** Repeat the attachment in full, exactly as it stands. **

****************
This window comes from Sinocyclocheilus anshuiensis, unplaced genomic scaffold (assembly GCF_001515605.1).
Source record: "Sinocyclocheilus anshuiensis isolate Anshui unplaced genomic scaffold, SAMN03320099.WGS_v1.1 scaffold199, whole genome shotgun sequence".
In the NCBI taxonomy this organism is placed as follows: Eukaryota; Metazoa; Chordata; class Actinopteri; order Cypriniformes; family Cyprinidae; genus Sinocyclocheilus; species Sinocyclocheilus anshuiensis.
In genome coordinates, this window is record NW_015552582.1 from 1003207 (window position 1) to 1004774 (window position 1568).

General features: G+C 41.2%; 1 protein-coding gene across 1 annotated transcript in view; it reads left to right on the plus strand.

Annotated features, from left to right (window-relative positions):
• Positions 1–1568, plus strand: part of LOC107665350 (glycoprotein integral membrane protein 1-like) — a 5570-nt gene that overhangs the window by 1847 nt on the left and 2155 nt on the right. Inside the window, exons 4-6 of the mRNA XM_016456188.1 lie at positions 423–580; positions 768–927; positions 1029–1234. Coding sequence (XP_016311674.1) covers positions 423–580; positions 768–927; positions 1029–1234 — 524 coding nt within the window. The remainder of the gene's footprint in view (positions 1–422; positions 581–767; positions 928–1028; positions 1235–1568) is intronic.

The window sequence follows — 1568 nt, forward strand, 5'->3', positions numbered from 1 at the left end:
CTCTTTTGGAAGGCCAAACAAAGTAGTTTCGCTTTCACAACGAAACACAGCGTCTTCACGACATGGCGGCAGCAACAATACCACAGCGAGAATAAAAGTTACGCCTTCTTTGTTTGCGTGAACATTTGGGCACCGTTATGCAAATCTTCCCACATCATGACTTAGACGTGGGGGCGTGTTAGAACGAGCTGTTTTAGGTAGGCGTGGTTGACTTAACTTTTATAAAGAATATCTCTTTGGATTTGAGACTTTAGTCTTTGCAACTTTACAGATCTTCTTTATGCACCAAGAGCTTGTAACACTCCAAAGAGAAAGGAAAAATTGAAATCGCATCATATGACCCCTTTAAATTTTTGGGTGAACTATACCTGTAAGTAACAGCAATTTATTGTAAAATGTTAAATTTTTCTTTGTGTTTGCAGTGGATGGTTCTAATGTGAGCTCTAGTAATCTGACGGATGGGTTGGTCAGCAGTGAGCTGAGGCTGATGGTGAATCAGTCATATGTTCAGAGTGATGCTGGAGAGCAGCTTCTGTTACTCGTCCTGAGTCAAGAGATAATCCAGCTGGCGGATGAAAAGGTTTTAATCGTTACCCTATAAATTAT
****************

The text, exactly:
This window comes from Sinocyclocheilus anshuiensis, unplaced genomic scaffold (assembly GCF_001515605.1).
Source record: "Sinocyclocheilus anshuiensis isolate Anshui unplaced genomic scaffold, SAMN03320099.WGS_v1.1 scaffold199, whole genome shotgun sequence".
In the NCBI taxonomy this organism is placed as follows: Eukaryota; Metazoa; Chordata; class Actinopteri; order Cypriniformes; family Cyprinidae; genus Sinocyclocheilus; species Sinocyclocheilus anshuiensis.
In genome coordinates, this window is record NW_015552582.1 from 1003207 (window position 1) to 1004774 (window position 1568).

General features: G+C 41.2%; 1 protein-coding gene across 1 annotated transcript in view; it reads left to right on the plus strand.

Annotated features, from left to right (window-relative positions):
• Positions 1–1568, plus strand: part of LOC107665350 (glycoprotein integral membrane protein 1-like) — a 5570-nt gene that overhangs the window by 1847 nt on the left and 2155 nt on the right. Inside the window, exons 4-6 of the mRNA XM_016456188.1 lie at positions 423–580; positions 768–927; positions 1029–1234. Coding sequence (XP_016311674.1) covers positions 423–580; positions 768–927; positions 1029–1234 — 524 coding nt within the window. The remainder of the gene's footprint in view (positions 1–422; positions 581–767; positions 928–1028; positions 1235–1568) is intronic.

The window sequence follows — 1568 nt, forward strand, 5'->3', positions numbered from 1 at the left end:
CTCTTTTGGAAGGCCAAACAAAGTAGTTTCGCTTTCACAACGAAACACAGCGTCTTCACGACATGGCGGCAGCAACAATACCACAGCGAGAATAAAAGTTACGCCTTCTTTGTTTGCGTGAACATTTGGGCACCGTTATGCAAATCTTCCCACATCATGACTTAGACGTGGGGGCGTGTTAGAACGAGCTGTTTTAGGTAGGCGTGGTTGACTTAACTTTTATAAAGAATATCTCTTTGGATTTGAGACTTTAGTCTTTGCAACTTTACAGATCTTCTTTATGCACCAAGAGCTTGTAACACTCCAAAGAGAAAGGAAAAATTGAAATCGCATCATATGACCCCTTTAAATTTTTGGGTGAACTATACCTGTAAGTAACAGCAATTTATTGTAAAATGTTAAATTTTTCTTTGTGTTTGCAGTGGATGGTTCTAATGTGAGCTCTAGTAATCTGACGGATGGGTTGGTCAGCAGTGAGCTGAGGCTGATGGTGAATCAGTCATATGTTCAGAGTGATGCTGGAGAGCAGCTTCTGTTACTCGTCCTGAGTCAAGAGATAATCCAGCTGGCGGATGAAAAGGTTTTAATCGTTACCCTATAAATTAT